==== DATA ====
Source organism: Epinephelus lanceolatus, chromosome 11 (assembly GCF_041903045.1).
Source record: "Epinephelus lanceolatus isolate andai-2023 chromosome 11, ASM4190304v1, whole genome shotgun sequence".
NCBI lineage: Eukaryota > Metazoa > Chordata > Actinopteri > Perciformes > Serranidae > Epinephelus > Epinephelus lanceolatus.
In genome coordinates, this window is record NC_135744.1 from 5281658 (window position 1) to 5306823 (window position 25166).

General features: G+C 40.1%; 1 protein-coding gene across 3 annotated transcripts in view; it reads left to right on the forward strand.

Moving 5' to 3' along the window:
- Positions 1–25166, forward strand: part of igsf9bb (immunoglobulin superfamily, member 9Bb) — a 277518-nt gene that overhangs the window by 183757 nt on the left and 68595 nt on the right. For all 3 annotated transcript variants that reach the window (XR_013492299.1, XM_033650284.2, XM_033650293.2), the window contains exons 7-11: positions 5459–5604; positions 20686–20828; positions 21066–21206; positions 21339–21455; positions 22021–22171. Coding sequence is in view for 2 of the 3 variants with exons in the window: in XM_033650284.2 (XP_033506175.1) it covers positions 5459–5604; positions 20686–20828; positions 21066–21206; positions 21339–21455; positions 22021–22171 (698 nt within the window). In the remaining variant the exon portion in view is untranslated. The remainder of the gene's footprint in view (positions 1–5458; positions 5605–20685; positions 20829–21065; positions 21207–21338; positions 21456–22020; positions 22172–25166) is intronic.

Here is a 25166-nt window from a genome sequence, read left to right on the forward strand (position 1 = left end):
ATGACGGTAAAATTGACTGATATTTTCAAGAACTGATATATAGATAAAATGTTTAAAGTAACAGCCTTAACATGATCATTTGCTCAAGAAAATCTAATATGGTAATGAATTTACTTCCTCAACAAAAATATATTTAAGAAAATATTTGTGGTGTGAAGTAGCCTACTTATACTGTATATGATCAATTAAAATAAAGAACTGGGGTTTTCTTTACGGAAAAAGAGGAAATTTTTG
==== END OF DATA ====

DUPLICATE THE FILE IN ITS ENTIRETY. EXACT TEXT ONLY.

Source organism: Epinephelus lanceolatus, chromosome 11 (assembly GCF_041903045.1).
Source record: "Epinephelus lanceolatus isolate andai-2023 chromosome 11, ASM4190304v1, whole genome shotgun sequence".
NCBI lineage: Eukaryota > Metazoa > Chordata > Actinopteri > Perciformes > Serranidae > Epinephelus > Epinephelus lanceolatus.
In genome coordinates, this window is record NC_135744.1 from 5281658 (window position 1) to 5306823 (window position 25166).

General features: G+C 40.1%; 1 protein-coding gene across 3 annotated transcripts in view; it reads left to right on the forward strand.

Moving 5' to 3' along the window:
- Positions 1–25166, forward strand: part of igsf9bb (immunoglobulin superfamily, member 9Bb) — a 277518-nt gene that overhangs the window by 183757 nt on the left and 68595 nt on the right. For all 3 annotated transcript variants that reach the window (XR_013492299.1, XM_033650284.2, XM_033650293.2), the window contains exons 7-11: positions 5459–5604; positions 20686–20828; positions 21066–21206; positions 21339–21455; positions 22021–22171. Coding sequence is in view for 2 of the 3 variants with exons in the window: in XM_033650284.2 (XP_033506175.1) it covers positions 5459–5604; positions 20686–20828; positions 21066–21206; positions 21339–21455; positions 22021–22171 (698 nt within the window). In the remaining variant the exon portion in view is untranslated. The remainder of the gene's footprint in view (positions 1–5458; positions 5605–20685; positions 20829–21065; positions 21207–21338; positions 21456–22020; positions 22172–25166) is intronic.

Here is a 25166-nt window from a genome sequence, read left to right on the forward strand (position 1 = left end):
ATGACGGTAAAATTGACTGATATTTTCAAGAACTGATATATAGATAAAATGTTTAAAGTAACAGCCTTAACATGATCATTTGCTCAAGAAAATCTAATATGGTAATGAATTTACTTCCTCAACAAAAATATATTTAAGAAAATATTTGTGGTGTGAAGTAGCCTACTTATACTGTATATGATCAATTAAAATAAAGAACTGGGGTTTTCTTTACGGAAAAAGAGGAAATTTTTG